Stealth Inc.: A Clone in the Dark Review

Stealth and time trials are hardly a proper pairing. Steady, methodical play dominates the stealth game genre, punishing players for attempting to rush even slightly. Stealth Inc.: A Clone in the Dark from Curve Studios tries to balance the two, placing an emphasis on barreling through stages at breakneck speeds while still maintaining that rigid, no room for error style of design that makes stealth so damn tough and intoxicating. And it works – for the most part.

(It should be noted that Stealth Inc. is an enhanced port of the PC game Stealth Bastard, specifically the improved Deluxe version also developed by Curve Studios. All the content is the same between them, Stealth Inc. sporting better visuals being the main difference. If you’ve played Stealth Bastard Deluxe already, there’s nothing new here.)

Stealth Inc. puts you in control of one of many clones created by a company named PTi Industries to run a series of tests. Dangerous tests. Like, gantlet of death-style tests – with deadly lasers, turrets, enclosing walls, etc. You know: the good stuff. What for, who knows. Company notices suggest some sinister business going down behind the scenes, blood stained walls and decaying skeletal remains indicating the lowly treatment your kind receives. But as a clone yourself, none of that really matters. You’ve got a job to do, tests to run (80 of them, to be exact). Haven’t got time for such frivolity.

The goal of every level is to open the exit. You do so by hacking terminals spread throughout each chamber, avoiding security all the while. A simple task – just take it slow and you’ll plow through these tests in no time. Sticking to the shadows is all it takes to bypass most of the obstacles, visibility the only factor to concern yourself with, cameras and patrolling robot guards a regular foe. Bypassing them may be easy, but oftentimes they’re meant to be used as tools rather than mere adversaries to outsmart.

Using the security to your advantage is a large part of the puzzle in each chamber. Never are any of them straightforward, usually containing a few extra steps before you can even begin unlocking the exit. Using robot-guards to press buttons or activate trip-lasers often opens door leading onward, or at least the next step in the puzzle. The majority remain simple, but occasionally very strict timing is brought into play, forcing you to coordinate with the guards’ movements. No matter the challenge, though, they never turn into complex affairs. Challenging, sure, but always easily understood.

Sentinels act as a sort of boss battle, capping off each chapter with an extra difficult level. They have ridiculous line-of-sight, making them especially formidable foes.
Sentinels act as a sort of boss battle, capping off each chapter (eight in all) with an extra difficult level. They have ridiculous line-of-sight, making them especially formidable foes.

Stealth Inc. prides itself on efficiency. Where most stealth games are slow, calculated affairs, Stealth Inc. is fast and reckless. Levels are designed with speed in mind, obstacles lain in such a way as to avoid slowing you down much. A timer at the top of the screen constantly ticks upward, compelling you into tossing caution to the wind and going all-out, whatever the consequences. (Usually admonishment or mockery via text displayed on the walls by some unknown entity.)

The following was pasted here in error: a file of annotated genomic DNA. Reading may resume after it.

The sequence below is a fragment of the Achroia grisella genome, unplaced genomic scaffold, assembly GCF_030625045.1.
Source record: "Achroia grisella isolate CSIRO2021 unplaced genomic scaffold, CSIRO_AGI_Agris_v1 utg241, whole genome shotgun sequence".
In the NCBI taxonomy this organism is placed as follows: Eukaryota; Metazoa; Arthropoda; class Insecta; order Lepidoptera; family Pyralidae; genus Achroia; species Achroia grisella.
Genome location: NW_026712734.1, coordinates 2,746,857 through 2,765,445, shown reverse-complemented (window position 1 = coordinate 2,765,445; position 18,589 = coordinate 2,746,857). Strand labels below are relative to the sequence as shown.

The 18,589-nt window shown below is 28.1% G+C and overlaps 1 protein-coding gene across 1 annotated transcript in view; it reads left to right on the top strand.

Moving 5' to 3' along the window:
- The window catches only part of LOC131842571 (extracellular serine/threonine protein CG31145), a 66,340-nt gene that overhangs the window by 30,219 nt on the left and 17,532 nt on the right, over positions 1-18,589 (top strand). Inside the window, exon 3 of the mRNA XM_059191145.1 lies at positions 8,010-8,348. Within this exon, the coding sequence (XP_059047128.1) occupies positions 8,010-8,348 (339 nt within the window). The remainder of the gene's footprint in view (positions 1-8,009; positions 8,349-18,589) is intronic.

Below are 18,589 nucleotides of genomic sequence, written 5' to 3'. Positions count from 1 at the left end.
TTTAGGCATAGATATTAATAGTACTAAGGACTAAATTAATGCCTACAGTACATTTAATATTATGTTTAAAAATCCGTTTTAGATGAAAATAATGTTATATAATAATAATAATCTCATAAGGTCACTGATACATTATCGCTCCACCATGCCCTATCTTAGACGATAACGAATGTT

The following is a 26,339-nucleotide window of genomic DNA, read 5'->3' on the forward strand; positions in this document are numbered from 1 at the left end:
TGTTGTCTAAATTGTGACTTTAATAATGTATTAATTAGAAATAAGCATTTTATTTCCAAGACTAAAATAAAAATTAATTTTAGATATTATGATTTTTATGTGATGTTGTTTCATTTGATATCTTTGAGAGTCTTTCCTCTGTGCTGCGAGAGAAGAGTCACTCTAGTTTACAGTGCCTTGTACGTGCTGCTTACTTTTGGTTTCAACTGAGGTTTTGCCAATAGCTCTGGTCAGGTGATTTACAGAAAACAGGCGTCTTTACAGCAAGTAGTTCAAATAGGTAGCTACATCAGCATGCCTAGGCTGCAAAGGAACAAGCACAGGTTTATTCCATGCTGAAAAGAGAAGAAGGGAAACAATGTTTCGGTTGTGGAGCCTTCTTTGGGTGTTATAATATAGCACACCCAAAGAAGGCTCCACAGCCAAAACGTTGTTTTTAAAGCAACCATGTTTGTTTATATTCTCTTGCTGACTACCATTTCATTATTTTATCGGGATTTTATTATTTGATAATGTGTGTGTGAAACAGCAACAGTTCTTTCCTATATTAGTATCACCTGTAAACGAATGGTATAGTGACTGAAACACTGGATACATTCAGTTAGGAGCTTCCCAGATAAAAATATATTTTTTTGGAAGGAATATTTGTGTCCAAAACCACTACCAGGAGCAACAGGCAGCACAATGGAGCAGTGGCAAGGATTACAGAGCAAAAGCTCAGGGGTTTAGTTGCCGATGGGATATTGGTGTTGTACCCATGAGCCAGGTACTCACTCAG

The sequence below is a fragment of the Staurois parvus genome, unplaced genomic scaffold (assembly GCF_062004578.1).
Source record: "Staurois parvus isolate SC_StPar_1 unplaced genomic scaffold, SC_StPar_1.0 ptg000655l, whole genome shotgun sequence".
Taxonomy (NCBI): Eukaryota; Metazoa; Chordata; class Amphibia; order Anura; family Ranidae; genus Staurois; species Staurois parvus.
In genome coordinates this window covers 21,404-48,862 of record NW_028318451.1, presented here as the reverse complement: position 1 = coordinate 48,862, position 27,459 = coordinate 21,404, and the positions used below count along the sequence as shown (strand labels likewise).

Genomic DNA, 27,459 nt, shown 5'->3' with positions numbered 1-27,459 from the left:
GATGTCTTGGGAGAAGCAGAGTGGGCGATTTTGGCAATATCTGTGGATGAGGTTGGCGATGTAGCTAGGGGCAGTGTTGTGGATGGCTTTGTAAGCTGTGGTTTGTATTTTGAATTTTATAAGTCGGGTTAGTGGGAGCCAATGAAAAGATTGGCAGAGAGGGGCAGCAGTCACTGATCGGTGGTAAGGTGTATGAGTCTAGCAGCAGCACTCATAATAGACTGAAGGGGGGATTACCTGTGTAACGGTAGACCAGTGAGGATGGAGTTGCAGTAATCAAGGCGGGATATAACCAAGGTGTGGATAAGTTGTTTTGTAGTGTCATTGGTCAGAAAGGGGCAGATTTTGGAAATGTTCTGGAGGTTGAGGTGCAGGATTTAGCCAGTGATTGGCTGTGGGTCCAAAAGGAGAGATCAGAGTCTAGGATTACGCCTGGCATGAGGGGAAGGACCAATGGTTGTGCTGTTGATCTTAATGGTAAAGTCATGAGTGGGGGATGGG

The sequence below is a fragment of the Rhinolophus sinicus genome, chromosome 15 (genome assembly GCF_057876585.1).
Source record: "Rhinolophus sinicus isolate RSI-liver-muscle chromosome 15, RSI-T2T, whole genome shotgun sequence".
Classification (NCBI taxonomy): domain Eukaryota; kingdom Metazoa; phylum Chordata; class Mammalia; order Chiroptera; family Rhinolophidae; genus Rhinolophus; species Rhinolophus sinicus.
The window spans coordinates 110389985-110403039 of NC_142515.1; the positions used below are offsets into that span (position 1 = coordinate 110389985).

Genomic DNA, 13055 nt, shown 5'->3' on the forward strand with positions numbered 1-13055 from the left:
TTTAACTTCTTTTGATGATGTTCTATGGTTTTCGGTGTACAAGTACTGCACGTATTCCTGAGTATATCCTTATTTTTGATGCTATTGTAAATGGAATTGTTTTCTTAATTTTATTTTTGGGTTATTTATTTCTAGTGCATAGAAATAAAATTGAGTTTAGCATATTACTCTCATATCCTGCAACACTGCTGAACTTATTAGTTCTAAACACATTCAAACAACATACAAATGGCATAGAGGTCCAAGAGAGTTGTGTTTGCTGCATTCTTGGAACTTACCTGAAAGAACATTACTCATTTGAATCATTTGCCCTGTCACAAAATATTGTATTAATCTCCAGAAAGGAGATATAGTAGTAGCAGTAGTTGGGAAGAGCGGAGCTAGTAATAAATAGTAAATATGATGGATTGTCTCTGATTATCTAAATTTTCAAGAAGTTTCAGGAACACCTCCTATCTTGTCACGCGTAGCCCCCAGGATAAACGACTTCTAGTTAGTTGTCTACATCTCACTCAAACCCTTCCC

The breakneck pace the game develops in such runs essentially turn it into a different game. Your first run slow and methodical, careful to learn patrol patterns and vision cones before making any attempts on the level. It starts as a standard stealth game. Once familiar, however, you begin to rush. Beating that “best time” suddenly looks way more appealing. You start leaping over obstacles with ease, security measures all but made redundant; puzzles are solved instantly, segueing from pushing pillars around back to traversal seamlessly; takes time, but once everything clicks, the game truly shines.

It doesn’t always work, though. Some of the levels – those that force you to take your time throughout – hinder the fun. On your initial runs, that’s fine. You’ve yet to familiarize yourself with the area. Blazing through it would be foolish. But while seeking out S-ranks? Not so much. It only pads the time trial portion, lessening the room for failure or mistakes as the timing on jumps another maneuvers suddenly becomes far tighter. That wouldn’t be a problem if the controls had pitch-perfect responsiveness, but as it stands, there’s a touch of input lag on jumps, resulting in many a death due entirely to circumstances beyond your control.

You could avoid that by not bothering with S-ranks, sure. But skipping out on them locks you out of additional levels. By S-ranking each of the eight base levels in a chapter, along with finding all the hidden helices (glowing capsules that are often extremely hard to find), you unlock two extra levels to play around with. A more than ample incentive. You earn S-ranks by finishing levels under a specified time and without dying or being seen. Difficult tasks, yes, but well-worth the endeavor. There’s also leaderboards, if you’re the competitive type.

Stealth Inc. also comes with a level editor, though without any sharing tools of its PC counterpart, its use is limited. But then, the game already comes well-stocked with content as is, so it’s not too big a loss. Stealth Inc.: A Clone in the Dark delivers plenty of swift stealthy, if at times frustrating, fun. And at $10, it’s a steal. If you haven’t already played the PC counterpart Stealth Bastard, now’s the perfect time to see what you’ve been missing.


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